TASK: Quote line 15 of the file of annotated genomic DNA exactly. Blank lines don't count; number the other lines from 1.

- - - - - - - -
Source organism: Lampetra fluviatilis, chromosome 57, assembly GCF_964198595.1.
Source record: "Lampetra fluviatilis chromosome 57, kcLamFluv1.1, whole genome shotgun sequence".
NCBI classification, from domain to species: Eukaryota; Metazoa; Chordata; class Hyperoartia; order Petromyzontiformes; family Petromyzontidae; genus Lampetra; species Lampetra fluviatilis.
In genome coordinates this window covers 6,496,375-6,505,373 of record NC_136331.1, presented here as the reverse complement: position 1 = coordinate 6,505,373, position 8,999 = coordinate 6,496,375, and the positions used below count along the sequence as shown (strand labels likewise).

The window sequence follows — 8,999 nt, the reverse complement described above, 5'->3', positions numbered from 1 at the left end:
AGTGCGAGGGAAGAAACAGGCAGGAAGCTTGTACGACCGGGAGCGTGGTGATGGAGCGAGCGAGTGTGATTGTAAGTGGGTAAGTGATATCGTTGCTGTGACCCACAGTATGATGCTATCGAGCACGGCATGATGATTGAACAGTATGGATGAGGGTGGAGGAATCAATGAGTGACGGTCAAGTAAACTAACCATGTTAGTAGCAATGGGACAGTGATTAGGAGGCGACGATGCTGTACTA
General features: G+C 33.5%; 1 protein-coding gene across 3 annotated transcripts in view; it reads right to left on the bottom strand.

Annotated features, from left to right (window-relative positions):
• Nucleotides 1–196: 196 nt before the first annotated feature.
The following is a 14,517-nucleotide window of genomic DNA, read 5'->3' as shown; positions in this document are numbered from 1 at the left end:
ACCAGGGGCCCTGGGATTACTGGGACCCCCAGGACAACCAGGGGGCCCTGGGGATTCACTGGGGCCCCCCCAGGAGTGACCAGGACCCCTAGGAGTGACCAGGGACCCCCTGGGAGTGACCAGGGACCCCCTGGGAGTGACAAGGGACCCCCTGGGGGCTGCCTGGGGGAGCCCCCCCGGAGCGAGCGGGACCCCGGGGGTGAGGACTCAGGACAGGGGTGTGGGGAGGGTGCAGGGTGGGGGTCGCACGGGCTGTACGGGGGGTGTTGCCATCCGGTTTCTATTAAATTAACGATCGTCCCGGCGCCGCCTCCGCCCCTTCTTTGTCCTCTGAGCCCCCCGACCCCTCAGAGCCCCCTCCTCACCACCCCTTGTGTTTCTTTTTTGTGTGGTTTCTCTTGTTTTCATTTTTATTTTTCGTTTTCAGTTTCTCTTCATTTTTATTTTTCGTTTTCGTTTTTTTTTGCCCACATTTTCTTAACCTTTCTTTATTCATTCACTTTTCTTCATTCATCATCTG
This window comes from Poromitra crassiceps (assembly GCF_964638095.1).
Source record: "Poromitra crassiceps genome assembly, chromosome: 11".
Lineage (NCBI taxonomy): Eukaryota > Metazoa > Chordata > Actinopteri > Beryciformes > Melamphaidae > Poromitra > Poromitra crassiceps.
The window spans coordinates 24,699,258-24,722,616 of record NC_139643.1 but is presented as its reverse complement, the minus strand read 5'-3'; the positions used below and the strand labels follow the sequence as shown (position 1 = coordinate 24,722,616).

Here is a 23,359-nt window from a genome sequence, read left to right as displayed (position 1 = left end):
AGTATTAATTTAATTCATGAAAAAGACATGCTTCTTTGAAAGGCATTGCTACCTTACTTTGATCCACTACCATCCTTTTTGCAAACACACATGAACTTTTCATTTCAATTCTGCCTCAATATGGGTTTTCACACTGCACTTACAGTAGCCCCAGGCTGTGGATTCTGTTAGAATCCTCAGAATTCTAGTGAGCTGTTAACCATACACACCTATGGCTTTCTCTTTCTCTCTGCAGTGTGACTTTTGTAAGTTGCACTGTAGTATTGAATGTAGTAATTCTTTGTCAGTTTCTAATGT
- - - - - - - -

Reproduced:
The window spans coordinates 24,699,258-24,722,616 of record NC_139643.1 but is presented as its reverse complement, the minus strand read 5'-3'; the positions used below and the strand labels follow the sequence as shown (position 1 = coordinate 24,722,616).